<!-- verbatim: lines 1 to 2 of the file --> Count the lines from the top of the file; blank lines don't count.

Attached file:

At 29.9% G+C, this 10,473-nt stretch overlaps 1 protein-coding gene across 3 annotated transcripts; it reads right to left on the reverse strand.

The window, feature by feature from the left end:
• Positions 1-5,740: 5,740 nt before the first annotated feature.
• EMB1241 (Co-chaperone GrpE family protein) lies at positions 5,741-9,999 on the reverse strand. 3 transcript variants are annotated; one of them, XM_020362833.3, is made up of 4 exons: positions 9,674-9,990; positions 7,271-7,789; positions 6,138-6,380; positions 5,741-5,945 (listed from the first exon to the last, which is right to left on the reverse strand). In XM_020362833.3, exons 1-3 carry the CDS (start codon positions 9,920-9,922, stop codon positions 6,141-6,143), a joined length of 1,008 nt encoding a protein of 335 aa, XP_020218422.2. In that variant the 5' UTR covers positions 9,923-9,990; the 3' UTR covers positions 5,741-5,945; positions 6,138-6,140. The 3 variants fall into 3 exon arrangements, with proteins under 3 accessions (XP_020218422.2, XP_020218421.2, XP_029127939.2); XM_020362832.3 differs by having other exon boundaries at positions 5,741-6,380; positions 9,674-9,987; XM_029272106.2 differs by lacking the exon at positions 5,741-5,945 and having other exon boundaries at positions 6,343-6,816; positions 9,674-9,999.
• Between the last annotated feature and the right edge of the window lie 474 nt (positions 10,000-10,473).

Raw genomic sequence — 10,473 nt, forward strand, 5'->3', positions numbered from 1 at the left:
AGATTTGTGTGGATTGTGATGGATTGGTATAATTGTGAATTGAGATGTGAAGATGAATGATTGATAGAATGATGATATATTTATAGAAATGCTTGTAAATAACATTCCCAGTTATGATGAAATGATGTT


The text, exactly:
At 29.9% G+C, this 10,473-nt stretch overlaps 1 protein-coding gene across 3 annotated transcripts; it reads right to left on the reverse strand.

The window, feature by feature from the left end: